SOUNDTRACK: NICK BUZZ-Arnold Schoenberg and the Berlin Cabaret (2003).
In 1901, Arnold Schoenberg wrote eight Brettl-Lieder (Cabaret Songs). The songs were short and fun with naughty (cabaret influenced) lyrics. Some 100 years later, inspired by the Art of Time Ensemble who commissioned Nick Buzz to play pieces for their Schoenberg show.
So the guys from Nick Buzz got together and recorded four of the eight pieces. Then Martin Tielli released this disc as number 2 of his Subscription Series. Some of us were a little disappointed when this came out since it was only 15 minutes of music, but the art is wonderful and I have recently rediscovered this disc and have enjoyed it immensely.
Basically the Buzz guys have interpreted the songs in their own style, but they have remained faithful to the original melodies and lyrics (which were in German but are now in English).
“Gigerlette” explores electronic manipulations (presumably by Hugh Marsh) and offers lots of fun samples (what I assume is some earlier recordings of the song in German). It opens with sampled female singing and staccato piano as well as other unusual effects. Then Martin’s vocals come in and the effects clear out and the song becomes simple piano ballad for a brief moment. Then the noises come back in again, playing around with this amusing song. It’s a song of romance and love with the sweet punchline being that cupid is driving their coach and four. At over 5 minutes this is the longest song by far, even if the basic song is just over two minutes.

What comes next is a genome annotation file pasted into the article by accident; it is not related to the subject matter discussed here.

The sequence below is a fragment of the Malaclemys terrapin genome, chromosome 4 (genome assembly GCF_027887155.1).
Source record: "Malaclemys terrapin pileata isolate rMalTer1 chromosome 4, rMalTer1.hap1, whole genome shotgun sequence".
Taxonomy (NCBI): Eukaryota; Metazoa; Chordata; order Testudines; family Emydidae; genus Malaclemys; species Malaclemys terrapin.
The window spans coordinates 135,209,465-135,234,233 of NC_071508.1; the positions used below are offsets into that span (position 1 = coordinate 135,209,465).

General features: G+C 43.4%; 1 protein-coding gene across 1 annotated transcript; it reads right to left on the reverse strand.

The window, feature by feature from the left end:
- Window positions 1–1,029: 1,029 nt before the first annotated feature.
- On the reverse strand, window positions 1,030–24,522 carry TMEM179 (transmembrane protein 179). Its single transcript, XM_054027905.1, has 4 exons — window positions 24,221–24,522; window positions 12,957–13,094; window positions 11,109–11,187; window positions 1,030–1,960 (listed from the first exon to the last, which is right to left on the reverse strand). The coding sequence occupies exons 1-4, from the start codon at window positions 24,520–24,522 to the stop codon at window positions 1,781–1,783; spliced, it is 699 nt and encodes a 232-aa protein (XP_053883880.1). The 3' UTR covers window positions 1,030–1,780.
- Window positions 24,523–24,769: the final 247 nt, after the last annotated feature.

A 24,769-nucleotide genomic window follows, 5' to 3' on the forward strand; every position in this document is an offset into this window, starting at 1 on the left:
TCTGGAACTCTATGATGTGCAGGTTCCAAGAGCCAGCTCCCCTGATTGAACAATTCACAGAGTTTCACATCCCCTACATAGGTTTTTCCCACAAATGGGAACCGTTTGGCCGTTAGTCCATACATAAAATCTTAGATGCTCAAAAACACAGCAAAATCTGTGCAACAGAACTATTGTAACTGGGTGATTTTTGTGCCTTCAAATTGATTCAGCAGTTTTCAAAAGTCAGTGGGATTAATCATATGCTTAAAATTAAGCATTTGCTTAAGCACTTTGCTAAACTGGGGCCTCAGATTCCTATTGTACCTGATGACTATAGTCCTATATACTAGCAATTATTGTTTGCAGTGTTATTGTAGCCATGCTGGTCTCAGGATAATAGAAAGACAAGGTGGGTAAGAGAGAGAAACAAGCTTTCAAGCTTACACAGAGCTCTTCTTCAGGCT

“Der genugsame Liebhaber” (The Modest Lover) opens with what sounds like a distorted harp (presumably the piano) and scratchy records (from Marsh). This song is about a man going to see his lover, but his over’s pussy loves his bald head so much that she continually climbs atop it. It is charmingly naughty. There’s some wonderful violin from Hugh Marsh on this song
“Galathea” is the most conventional of the three songs. A lovely piano ballad to Galatea.
“Arie aus dem Spiegel von Arcadien” (Aria from the Arcadian Mirror) is super fun. The music is weird and goofy with a very drunken feel. And the chorus is just wonderful “my heart begins to thump and dance just like a hammer’s blow it goes boom boom boom boom boom boom boom boom boom (getting faster and faster). I’ve listened to the original and it is very much the same, although Nick Buzz’s version is much better.
You can find some of these songs on line from a recording at Lula’s Lounge (Dec 9, 2010)